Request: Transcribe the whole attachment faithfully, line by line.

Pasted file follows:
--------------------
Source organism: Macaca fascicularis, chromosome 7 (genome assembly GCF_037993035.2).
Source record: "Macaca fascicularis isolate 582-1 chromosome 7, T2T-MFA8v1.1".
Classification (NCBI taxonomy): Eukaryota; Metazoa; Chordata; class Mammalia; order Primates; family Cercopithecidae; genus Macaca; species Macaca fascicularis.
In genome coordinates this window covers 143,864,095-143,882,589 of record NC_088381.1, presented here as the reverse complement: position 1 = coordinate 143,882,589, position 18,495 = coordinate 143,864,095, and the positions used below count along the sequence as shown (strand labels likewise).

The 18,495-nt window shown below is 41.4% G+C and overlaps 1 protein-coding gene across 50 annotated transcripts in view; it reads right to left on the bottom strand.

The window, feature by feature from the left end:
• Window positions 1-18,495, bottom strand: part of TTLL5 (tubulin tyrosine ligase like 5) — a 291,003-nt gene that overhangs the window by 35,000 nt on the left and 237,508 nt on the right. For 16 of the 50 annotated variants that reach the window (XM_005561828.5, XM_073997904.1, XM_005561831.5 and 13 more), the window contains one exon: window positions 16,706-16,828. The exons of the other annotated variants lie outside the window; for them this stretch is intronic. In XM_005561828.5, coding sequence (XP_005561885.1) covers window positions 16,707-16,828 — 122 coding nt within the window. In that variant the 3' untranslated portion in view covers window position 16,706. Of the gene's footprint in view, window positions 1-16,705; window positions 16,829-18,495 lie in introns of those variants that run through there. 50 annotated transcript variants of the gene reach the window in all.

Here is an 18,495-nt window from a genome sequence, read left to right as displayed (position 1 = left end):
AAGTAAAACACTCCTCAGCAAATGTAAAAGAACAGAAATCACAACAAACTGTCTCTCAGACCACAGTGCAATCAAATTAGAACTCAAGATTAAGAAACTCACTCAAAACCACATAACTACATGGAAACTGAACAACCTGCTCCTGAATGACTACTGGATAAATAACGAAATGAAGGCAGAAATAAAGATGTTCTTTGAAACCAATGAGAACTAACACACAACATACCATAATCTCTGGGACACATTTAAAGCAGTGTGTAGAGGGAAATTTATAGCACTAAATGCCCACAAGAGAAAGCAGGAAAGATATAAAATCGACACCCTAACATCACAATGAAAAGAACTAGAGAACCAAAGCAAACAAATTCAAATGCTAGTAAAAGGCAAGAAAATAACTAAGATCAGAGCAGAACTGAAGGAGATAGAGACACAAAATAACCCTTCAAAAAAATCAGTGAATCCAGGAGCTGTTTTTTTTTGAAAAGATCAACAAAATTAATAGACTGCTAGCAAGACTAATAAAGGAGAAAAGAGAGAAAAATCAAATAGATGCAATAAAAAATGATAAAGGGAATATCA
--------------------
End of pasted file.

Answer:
Source organism: Macaca fascicularis, chromosome 7 (genome assembly GCF_037993035.2).
Source record: "Macaca fascicularis isolate 582-1 chromosome 7, T2T-MFA8v1.1".
Classification (NCBI taxonomy): Eukaryota; Metazoa; Chordata; class Mammalia; order Primates; family Cercopithecidae; genus Macaca; species Macaca fascicularis.
In genome coordinates this window covers 143,864,095-143,882,589 of record NC_088381.1, presented here as the reverse complement: position 1 = coordinate 143,882,589, position 18,495 = coordinate 143,864,095, and the positions used below count along the sequence as shown (strand labels likewise).

The 18,495-nt window shown below is 41.4% G+C and overlaps 1 protein-coding gene across 50 annotated transcripts in view; it reads right to left on the bottom strand.

The window, feature by feature from the left end:
• Window positions 1-18,495, bottom strand: part of TTLL5 (tubulin tyrosine ligase like 5) — a 291,003-nt gene that overhangs the window by 35,000 nt on the left and 237,508 nt on the right. For 16 of the 50 annotated variants that reach the window (XM_005561828.5, XM_073997904.1, XM_005561831.5 and 13 more), the window contains one exon: window positions 16,706-16,828. The exons of the other annotated variants lie outside the window; for them this stretch is intronic. In XM_005561828.5, coding sequence (XP_005561885.1) covers window positions 16,707-16,828 — 122 coding nt within the window. In that variant the 3' untranslated portion in view covers window position 16,706. Of the gene's footprint in view, window positions 1-16,705; window positions 16,829-18,495 lie in introns of those variants that run through there. 50 annotated transcript variants of the gene reach the window in all.

Here is an 18,495-nt window from a genome sequence, read left to right as displayed (position 1 = left end):
AAGTAAAACACTCCTCAGCAAATGTAAAAGAACAGAAATCACAACAAACTGTCTCTCAGACCACAGTGCAATCAAATTAGAACTCAAGATTAAGAAACTCACTCAAAACCACATAACTACATGGAAACTGAACAACCTGCTCCTGAATGACTACTGGATAAATAACGAAATGAAGGCAGAAATAAAGATGTTCTTTGAAACCAATGAGAACTAACACACAACATACCATAATCTCTGGGACACATTTAAAGCAGTGTGTAGAGGGAAATTTATAGCACTAAATGCCCACAAGAGAAAGCAGGAAAGATATAAAATCGACACCCTAACATCACAATGAAAAGAACTAGAGAACCAAAGCAAACAAATTCAAATGCTAGTAAAAGGCAAGAAAATAACTAAGATCAGAGCAGAACTGAAGGAGATAGAGACACAAAATAACCCTTCAAAAAAATCAGTGAATCCAGGAGCTGTTTTTTTTTGAAAAGATCAACAAAATTAATAGACTGCTAGCAAGACTAATAAAGGAGAAAAGAGAGAAAAATCAAATAGATGCAATAAAAAATGATAAAGGGAATATCA